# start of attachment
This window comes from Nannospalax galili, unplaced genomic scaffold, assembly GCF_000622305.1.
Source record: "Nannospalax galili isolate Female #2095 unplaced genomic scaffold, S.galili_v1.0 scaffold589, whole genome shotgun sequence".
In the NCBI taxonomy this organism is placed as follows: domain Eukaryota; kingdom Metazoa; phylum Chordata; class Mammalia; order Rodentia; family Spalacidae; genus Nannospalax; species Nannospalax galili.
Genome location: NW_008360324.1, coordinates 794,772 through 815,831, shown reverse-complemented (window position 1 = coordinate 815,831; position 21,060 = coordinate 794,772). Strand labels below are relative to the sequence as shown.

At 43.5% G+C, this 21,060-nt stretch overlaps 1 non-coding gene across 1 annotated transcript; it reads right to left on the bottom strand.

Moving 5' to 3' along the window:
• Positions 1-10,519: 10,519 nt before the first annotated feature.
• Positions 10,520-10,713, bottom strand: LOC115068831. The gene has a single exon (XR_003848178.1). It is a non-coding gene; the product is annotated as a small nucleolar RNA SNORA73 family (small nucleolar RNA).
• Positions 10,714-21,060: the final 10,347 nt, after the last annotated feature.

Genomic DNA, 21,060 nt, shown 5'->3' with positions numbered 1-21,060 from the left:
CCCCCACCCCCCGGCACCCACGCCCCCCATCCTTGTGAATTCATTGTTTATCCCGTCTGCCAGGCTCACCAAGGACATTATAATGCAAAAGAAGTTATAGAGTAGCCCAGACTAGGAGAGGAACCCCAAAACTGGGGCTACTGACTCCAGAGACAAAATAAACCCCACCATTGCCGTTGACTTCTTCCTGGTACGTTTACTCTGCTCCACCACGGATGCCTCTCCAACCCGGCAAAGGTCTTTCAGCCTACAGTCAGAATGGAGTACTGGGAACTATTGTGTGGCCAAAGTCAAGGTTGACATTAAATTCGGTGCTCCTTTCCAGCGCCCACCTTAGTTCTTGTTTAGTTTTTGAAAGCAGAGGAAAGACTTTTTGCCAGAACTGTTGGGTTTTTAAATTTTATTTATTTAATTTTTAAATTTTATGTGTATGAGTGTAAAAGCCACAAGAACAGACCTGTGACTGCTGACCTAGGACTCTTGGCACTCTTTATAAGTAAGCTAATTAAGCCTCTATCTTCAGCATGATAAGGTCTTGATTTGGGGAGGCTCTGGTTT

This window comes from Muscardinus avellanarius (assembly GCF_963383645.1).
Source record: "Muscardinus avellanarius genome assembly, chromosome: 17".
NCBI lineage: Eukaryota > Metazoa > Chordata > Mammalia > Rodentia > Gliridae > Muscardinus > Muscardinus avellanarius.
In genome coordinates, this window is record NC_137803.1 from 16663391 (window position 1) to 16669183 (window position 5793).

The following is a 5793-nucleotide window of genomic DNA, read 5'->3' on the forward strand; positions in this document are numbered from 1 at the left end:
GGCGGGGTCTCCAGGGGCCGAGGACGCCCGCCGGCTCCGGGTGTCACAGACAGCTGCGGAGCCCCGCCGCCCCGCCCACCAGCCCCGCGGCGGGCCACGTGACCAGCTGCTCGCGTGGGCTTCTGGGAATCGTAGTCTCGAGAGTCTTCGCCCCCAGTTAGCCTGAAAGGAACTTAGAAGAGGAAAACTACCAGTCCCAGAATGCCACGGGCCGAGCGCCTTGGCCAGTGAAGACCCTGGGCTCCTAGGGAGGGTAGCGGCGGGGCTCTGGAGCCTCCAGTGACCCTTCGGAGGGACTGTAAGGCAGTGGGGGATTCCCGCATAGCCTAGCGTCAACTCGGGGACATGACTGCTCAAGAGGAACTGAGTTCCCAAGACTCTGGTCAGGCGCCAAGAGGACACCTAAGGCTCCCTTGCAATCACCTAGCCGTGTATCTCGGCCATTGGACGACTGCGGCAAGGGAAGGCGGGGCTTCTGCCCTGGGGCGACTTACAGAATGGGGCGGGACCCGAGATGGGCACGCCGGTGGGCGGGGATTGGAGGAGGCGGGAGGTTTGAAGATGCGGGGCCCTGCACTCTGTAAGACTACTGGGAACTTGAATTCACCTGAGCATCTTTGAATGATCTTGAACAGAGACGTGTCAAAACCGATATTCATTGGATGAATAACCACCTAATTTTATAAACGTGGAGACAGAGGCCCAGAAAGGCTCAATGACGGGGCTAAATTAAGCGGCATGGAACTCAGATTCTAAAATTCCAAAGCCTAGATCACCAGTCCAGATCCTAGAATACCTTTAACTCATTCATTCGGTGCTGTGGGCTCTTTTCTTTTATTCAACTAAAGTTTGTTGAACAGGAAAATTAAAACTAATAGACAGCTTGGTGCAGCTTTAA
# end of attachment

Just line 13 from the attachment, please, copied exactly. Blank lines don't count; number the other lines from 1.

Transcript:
Source record: "Muscardinus avellanarius genome assembly, chromosome: 17".